Skoda Kodiaq RS


Yes, we review cars now

Reviewed: Škoda Kodiaq RS

By: Ethan Stone September 30, 2022

Earlier this month WE REVIEWED THE ŠKODA OCTAVIA, which I was so bold as to proclaim “the skier’s car for Europe.” Now it’s time to take a look at its bigger brother: the Škoda Kodiaq.

While I was giving the Octavia a trial run, my colleague Christian Stadler tested the 2021 Kodiaq RS. Since Christian’s daily routine involves sunrise touring missions, climbing trips and hikes throughout the Austrian Alps, he’s just the right man to gauge the Kodiaq’s compatibility with the mountain lifestyle.

First things first, let’s get those two letters, “RS,” out of the way. RS stands for “rally sport” and signifies, in essence, a more tuned-up version of the base model. That includes sport seats and steering wheel, a modified chassis and a beefed-up 2.0 TSI/180 kW engine. In other words—it’s fast. The Kodiaq RS is the first SUV from Škoda to carry the designation.

Needless to say, that makes it a fun car to drive in the mountains, Christian says: “It feels like a really sporty car, even though it’s an SUV.” But even more than the horsepower, he enjoyed the all-wheel drive, which, combined with generous clearance and robust suspension, makes the Kodiaq an able platform for all kinds of rugged mountain adventures.

On the highway, Christian enjoyed the advantages of Škoda’s driver assistance features, like Lane Assist and Cruise Control. “You have to keep your hands on the steering wheel, but it can basically drive itself,” he says. “In the beginning it’s hard to trust, but after a while you get comfortable with it—especially for long drives.”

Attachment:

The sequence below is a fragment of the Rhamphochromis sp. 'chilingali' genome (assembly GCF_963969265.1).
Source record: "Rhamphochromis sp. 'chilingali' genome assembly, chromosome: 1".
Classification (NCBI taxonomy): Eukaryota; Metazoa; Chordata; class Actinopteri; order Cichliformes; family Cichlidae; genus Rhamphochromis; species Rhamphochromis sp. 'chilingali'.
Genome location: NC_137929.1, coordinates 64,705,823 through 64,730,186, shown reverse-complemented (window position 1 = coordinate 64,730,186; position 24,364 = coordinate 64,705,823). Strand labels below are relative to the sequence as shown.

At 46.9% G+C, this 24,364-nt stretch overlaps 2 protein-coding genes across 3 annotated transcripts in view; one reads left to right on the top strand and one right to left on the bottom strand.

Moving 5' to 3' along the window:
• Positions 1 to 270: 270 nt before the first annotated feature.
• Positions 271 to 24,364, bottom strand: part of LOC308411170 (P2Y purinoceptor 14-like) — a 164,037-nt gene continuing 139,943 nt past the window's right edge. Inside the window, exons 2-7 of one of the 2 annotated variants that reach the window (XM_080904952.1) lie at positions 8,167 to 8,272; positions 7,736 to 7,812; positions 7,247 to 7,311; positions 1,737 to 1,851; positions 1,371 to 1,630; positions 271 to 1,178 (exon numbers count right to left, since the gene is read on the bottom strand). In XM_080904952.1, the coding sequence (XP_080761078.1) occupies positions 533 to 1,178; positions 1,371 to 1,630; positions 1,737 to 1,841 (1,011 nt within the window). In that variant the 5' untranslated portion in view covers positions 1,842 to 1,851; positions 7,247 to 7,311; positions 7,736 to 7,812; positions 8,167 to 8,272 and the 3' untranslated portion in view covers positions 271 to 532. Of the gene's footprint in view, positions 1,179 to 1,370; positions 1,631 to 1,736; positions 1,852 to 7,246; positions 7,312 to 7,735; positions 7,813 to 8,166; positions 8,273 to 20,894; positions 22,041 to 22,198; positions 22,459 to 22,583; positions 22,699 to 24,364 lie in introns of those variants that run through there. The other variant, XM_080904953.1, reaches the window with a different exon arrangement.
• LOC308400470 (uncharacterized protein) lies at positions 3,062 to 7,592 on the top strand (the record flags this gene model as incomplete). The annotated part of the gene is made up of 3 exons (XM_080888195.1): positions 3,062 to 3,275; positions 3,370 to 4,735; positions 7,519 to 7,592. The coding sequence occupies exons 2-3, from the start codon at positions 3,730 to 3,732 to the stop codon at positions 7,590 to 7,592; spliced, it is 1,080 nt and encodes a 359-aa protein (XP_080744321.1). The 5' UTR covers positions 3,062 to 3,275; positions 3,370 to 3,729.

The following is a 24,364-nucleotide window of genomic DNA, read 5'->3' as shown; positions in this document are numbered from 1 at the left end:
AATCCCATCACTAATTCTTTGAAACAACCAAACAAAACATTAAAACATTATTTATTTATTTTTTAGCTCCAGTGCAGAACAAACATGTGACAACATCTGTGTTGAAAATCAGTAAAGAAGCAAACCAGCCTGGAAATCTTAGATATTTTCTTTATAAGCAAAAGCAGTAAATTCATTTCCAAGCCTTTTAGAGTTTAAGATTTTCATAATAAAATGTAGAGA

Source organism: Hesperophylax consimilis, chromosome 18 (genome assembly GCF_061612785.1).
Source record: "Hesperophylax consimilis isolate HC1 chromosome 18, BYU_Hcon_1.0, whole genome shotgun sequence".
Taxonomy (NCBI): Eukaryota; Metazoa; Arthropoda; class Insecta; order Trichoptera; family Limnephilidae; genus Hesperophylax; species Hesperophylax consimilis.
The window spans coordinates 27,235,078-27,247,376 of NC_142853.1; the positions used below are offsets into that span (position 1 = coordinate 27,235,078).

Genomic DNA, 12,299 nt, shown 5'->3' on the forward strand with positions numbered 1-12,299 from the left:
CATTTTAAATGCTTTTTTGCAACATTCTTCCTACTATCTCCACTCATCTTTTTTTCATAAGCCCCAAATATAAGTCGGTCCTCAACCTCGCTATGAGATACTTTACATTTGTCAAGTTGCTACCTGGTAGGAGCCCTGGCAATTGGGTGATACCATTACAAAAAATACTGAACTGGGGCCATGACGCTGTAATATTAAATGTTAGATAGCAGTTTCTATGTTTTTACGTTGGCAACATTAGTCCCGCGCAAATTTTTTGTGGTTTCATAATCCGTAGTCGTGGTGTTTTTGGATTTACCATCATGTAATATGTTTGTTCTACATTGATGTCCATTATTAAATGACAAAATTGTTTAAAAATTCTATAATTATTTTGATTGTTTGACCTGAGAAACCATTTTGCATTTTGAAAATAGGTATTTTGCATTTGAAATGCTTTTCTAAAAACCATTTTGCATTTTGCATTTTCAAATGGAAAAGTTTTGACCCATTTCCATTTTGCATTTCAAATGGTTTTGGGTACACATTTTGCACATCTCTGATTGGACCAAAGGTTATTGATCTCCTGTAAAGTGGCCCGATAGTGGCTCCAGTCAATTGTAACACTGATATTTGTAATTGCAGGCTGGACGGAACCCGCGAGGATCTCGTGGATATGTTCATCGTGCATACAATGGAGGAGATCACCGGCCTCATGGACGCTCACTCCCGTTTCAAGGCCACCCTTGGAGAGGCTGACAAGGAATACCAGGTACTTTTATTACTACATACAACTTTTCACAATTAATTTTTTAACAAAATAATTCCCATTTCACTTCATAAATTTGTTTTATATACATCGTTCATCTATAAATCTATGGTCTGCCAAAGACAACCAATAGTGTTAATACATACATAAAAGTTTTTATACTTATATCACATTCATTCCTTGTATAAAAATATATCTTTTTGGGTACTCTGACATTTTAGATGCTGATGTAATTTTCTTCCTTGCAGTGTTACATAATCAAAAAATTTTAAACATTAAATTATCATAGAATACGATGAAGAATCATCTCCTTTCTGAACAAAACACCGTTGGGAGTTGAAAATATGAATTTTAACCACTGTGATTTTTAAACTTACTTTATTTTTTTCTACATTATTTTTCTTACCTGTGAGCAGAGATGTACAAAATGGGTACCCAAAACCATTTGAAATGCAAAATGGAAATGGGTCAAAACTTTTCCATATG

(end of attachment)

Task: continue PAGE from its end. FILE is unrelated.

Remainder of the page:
Christian also found the Kodiaq’s interior details convincing. “The sound system is sick!” he says. On cold winter mornings, he also enjoyed the steering wheel heating, as well as the heating on every seat in the car—even the backseat.

skoda kodiaq rs review

We put the Kodiaq to work hauling athletes during the Gaptastic Voyage. Needless to say, there was plenty of room for everyone.

Everywhere you look, there’s plenty of little details that make the Kodiaq stand out. One not-so-common feature that Christian was impressed with: the unique door protector system. Whenever you open any of the four side doors, a small plastic piece slides out of the door frame to shield the edge of the door. This prevents you from dinging up the car next to you in the parking lot, or putting a dent in your own car.

The door protector is one of those little details that make driving a Kodiaq even more fun.

So is the Kodiaq Christian’s dream car? Not exactly. While it’s a fun drive, he says that it’s simply “too much car” for many people. “It has a ton of horsepower—more than most people need,” he says. While that can make for an adrenaline-fueled driving experience, that power only really becomes necessary if you’re hauling a lot of gear. “If you have a trailer or a boat, then it makes more sense.”

The biggest downside for Christian was the fuel economy. “If you’re driving sporty on mountain roads, you’re going to burn a lot of gas,” he points out. In today’s climate, that’s not something to forget about—not in terms of your wallet, or in terms of the planet.

In sum, the Kodiaq RS is a big, bold, sporty SUV that’ll go everywhere you need it go, and get you there in comfort, with copious room for any gear you want to bring with you. Whether or not you actually need all that space and all that power? That’s another question.